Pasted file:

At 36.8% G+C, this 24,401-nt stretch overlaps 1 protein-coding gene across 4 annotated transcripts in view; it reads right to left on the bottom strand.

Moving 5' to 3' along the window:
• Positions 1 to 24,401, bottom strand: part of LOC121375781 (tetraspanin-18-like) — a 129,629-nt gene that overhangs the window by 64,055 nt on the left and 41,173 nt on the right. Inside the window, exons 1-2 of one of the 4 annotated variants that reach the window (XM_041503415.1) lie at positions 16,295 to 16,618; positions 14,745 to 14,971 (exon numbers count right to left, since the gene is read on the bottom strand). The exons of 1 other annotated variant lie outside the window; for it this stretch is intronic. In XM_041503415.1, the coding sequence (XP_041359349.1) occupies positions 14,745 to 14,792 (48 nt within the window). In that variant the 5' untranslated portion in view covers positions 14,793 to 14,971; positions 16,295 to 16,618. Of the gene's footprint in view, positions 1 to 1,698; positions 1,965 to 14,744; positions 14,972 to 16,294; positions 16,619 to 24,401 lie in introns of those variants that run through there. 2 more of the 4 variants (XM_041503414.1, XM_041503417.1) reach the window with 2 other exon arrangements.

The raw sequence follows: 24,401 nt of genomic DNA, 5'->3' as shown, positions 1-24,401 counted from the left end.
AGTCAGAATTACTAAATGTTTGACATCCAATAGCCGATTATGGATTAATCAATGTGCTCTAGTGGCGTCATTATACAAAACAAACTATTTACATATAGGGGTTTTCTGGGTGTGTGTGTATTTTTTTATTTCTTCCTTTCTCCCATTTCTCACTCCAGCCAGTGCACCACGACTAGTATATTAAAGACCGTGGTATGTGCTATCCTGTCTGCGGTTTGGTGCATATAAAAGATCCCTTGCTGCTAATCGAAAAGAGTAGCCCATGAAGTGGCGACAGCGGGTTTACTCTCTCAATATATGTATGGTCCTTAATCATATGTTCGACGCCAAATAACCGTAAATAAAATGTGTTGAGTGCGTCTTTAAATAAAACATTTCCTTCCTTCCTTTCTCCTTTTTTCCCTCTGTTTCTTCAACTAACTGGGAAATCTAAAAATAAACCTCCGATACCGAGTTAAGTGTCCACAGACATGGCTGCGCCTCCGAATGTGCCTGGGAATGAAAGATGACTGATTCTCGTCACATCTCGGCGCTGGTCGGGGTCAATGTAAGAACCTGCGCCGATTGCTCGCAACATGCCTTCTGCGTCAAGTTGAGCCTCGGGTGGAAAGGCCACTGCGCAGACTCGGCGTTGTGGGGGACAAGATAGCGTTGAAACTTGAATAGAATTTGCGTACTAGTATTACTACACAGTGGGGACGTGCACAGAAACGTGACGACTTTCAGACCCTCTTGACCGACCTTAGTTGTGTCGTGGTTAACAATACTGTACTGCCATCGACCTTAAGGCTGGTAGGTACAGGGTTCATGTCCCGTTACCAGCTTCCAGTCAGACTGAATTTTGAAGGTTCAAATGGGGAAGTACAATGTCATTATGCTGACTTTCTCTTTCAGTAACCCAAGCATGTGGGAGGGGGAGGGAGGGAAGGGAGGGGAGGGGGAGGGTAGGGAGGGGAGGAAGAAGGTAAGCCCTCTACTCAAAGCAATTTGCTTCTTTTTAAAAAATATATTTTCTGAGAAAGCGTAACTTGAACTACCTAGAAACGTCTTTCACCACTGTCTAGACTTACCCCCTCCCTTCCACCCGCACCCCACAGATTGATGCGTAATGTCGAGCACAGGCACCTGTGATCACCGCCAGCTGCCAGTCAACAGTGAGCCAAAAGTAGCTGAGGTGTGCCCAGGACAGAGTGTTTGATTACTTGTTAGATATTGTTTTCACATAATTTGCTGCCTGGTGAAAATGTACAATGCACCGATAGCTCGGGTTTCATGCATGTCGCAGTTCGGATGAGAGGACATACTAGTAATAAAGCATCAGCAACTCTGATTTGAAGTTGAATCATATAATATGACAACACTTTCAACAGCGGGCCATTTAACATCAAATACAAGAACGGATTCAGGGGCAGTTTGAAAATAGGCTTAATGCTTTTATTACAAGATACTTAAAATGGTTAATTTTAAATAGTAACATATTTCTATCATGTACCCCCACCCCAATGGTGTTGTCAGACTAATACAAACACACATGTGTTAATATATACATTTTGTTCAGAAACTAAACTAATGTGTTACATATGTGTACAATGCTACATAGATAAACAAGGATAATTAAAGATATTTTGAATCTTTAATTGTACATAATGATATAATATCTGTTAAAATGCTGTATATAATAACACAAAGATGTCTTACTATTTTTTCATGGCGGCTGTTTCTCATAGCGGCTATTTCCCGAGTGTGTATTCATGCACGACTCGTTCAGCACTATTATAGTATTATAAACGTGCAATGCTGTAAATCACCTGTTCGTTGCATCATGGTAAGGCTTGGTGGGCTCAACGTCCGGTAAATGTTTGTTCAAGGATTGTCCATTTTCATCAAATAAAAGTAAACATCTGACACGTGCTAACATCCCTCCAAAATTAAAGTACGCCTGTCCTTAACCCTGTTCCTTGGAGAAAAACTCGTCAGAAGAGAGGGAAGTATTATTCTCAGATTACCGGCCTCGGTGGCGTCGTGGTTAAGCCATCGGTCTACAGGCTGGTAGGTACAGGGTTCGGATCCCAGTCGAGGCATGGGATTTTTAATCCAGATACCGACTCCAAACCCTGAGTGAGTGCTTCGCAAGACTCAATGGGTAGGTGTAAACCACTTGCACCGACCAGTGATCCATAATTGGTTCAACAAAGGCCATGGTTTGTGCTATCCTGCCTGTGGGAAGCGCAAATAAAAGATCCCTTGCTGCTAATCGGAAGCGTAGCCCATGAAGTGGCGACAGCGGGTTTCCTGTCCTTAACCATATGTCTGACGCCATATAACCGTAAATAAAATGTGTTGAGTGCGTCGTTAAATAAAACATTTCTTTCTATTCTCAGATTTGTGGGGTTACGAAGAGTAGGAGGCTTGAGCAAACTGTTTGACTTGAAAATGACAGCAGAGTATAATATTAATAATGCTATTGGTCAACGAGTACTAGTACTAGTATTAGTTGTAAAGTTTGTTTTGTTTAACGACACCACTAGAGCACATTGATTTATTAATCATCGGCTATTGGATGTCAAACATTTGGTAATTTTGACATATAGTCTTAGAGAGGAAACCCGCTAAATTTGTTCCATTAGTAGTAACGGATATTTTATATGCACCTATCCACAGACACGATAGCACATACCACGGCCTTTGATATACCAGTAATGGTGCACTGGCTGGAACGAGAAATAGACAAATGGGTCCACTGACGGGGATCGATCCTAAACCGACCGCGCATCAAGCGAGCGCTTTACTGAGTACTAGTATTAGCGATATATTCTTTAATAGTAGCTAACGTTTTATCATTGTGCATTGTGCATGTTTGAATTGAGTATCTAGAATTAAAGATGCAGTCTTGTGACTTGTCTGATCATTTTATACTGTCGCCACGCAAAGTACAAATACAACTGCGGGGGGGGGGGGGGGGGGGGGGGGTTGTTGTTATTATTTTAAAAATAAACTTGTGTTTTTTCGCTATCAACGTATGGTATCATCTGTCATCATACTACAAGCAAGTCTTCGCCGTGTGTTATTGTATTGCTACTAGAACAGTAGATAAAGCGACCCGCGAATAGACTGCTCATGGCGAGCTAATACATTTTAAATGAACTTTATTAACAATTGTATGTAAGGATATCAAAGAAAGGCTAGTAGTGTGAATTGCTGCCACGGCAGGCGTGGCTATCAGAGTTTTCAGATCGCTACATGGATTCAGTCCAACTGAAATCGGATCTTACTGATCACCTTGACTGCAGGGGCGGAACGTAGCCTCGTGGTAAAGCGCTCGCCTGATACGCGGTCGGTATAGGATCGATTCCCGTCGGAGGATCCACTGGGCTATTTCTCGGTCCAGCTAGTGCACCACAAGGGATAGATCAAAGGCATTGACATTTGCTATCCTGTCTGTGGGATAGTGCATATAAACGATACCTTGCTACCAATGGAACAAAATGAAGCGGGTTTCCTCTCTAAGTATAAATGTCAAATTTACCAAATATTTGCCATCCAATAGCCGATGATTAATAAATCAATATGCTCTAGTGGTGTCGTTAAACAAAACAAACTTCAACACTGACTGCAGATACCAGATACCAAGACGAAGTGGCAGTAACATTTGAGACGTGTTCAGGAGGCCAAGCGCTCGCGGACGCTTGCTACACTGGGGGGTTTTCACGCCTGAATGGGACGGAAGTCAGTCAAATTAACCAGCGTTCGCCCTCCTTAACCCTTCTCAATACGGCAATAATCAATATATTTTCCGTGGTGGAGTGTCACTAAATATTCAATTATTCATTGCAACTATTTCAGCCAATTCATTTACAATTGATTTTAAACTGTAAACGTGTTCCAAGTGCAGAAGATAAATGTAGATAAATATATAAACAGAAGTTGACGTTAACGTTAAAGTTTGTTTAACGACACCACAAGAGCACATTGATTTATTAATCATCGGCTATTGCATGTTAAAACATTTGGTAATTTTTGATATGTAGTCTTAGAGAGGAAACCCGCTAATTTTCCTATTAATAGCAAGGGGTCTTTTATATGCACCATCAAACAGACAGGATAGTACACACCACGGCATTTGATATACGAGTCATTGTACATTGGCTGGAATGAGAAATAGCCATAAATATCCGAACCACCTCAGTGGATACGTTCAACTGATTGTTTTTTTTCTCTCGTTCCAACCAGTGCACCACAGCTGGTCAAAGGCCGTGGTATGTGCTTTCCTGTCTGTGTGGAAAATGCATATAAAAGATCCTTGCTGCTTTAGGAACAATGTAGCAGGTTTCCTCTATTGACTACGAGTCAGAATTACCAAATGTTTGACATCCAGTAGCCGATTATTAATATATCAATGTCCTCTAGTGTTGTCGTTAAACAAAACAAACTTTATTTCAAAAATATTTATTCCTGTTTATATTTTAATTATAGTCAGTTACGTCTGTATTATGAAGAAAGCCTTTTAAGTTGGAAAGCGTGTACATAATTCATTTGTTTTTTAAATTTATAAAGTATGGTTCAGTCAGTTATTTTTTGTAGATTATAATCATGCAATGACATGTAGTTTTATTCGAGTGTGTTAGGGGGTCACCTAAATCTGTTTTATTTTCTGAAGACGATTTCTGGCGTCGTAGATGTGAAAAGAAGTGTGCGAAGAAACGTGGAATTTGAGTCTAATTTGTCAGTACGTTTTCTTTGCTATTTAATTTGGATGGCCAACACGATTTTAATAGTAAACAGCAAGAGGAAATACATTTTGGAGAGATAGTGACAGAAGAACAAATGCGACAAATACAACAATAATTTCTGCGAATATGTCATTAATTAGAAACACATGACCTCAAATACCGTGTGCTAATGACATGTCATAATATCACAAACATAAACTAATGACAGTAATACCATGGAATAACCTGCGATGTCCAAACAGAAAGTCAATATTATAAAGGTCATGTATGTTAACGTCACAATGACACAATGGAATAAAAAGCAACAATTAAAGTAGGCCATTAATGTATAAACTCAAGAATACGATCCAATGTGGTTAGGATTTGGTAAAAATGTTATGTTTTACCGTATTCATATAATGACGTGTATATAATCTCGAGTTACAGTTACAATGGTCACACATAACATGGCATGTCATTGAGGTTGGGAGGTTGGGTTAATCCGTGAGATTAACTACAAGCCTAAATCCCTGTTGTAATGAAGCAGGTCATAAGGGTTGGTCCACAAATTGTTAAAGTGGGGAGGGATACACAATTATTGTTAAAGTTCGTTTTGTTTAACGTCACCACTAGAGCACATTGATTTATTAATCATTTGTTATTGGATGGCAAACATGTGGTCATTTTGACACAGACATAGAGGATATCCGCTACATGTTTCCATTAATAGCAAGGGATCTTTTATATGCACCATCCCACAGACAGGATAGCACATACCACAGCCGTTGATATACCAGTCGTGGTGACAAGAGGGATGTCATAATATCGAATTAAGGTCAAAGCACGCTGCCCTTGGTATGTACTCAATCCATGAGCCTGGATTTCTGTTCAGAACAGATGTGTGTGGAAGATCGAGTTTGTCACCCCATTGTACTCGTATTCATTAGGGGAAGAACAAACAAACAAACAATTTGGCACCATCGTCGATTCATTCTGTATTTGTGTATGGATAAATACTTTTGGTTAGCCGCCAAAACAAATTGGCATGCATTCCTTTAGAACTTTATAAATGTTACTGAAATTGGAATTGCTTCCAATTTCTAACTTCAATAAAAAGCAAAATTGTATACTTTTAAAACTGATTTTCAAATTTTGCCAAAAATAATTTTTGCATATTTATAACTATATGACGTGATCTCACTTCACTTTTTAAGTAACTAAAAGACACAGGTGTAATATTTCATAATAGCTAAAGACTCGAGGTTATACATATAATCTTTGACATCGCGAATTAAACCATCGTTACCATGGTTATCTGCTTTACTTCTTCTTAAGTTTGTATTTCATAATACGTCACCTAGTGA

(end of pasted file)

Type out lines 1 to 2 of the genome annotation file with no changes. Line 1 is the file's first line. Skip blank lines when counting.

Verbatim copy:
At 36.8% G+C, this 24,401-nt stretch overlaps 1 protein-coding gene across 4 annotated transcripts in view; it reads right to left on the bottom strand.

Moving 5' to 3' along the window: